So, you’re sitting in the drive thru, waiting for your coffee and breakfast sandwich. Your hands are rummaging around for your wallet so you can pay when you get to the window. Uh oh! You forgot your wallet at home! This is embarrassing; now you can’t pay for your order and you’re holding up the line for no reason. But wait! You have mobile pay set up on your smartphone. Your breakfast order (and your pride) is saved. This is just one way that being able to pay with your smartphone, a feature available on almost all modern devices, can make our lives more convenient. But how do mobile payments work and are they safe to use?
- How does payment work?
- Is it safe?
- What are the risks?
- How can I make it safer?
How Does Payment Work?
Payment with a smartphone occurs when two compatible devices establish contact with one another. This is possible with NFC technology, which stands for near-field communication. It’s the next evolution in a similar technology called RFID (radio-frequency identification). When two NFC-enabled devices pass within four inches of one another, they can create a connection. This connection allows users to share photos, files, contact information and, of course, payment.
NFC technology is what enables us to tap credit and debit cards to pay, and is now integrated in a wide variety of smart devices as well (smartphones, smartwatches, etc.). In order for a smartphone to make mobile payments, the device owner must set up an account within their app of choice. Popular options include Apple Pay, Google Pay, Samsung Pay, Venmo, and more. When users connect their banking information to the app, it can then securely transfer that information to the receiver in order to make a payment.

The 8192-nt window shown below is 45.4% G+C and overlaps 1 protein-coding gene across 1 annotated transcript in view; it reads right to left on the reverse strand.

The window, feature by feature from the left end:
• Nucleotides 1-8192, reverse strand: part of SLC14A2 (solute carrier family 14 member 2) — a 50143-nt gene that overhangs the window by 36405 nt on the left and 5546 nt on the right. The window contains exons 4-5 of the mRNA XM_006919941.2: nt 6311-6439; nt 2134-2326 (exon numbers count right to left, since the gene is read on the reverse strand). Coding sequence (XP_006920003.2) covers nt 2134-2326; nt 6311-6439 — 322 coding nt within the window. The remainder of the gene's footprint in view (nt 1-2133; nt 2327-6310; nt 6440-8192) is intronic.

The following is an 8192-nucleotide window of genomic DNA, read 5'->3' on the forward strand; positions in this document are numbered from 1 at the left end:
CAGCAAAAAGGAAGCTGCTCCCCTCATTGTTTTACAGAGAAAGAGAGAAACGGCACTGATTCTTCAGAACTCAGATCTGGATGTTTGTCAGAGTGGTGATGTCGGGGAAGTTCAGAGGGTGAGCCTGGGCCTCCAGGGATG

Is it Safe?
In many ways, mobile pay is actually safer than traditional payments made with credit and debit cards. In the case of card payments, wallets can be stolen and card numbers may be saved to digital databases which can be hacked. Mobile payments, on the other hand, usually require two-factor authentication. Even if the phone on which they are enabled is stolen, the thief is unlikely to know the associated PIN or have the necessary bio-encryption (ex. a fingerprint scan). Data about your banking accounts is usually also “tokenized” when it is transferred. This process replaces sensitive data with surrogate data so businesses don’t have any information to save. Add in the fact that payment can only be made when two devices are within four inches of one another and mobile pay is one of the most secure payment methods there is. However, all technology does come with some risks.
What are the Risks of Mobile Payments?
No matter how you pay, there are risks involved. Even paper money can be ripped or fall out of a pocket. So, what are the most common risks associated with mobile pay?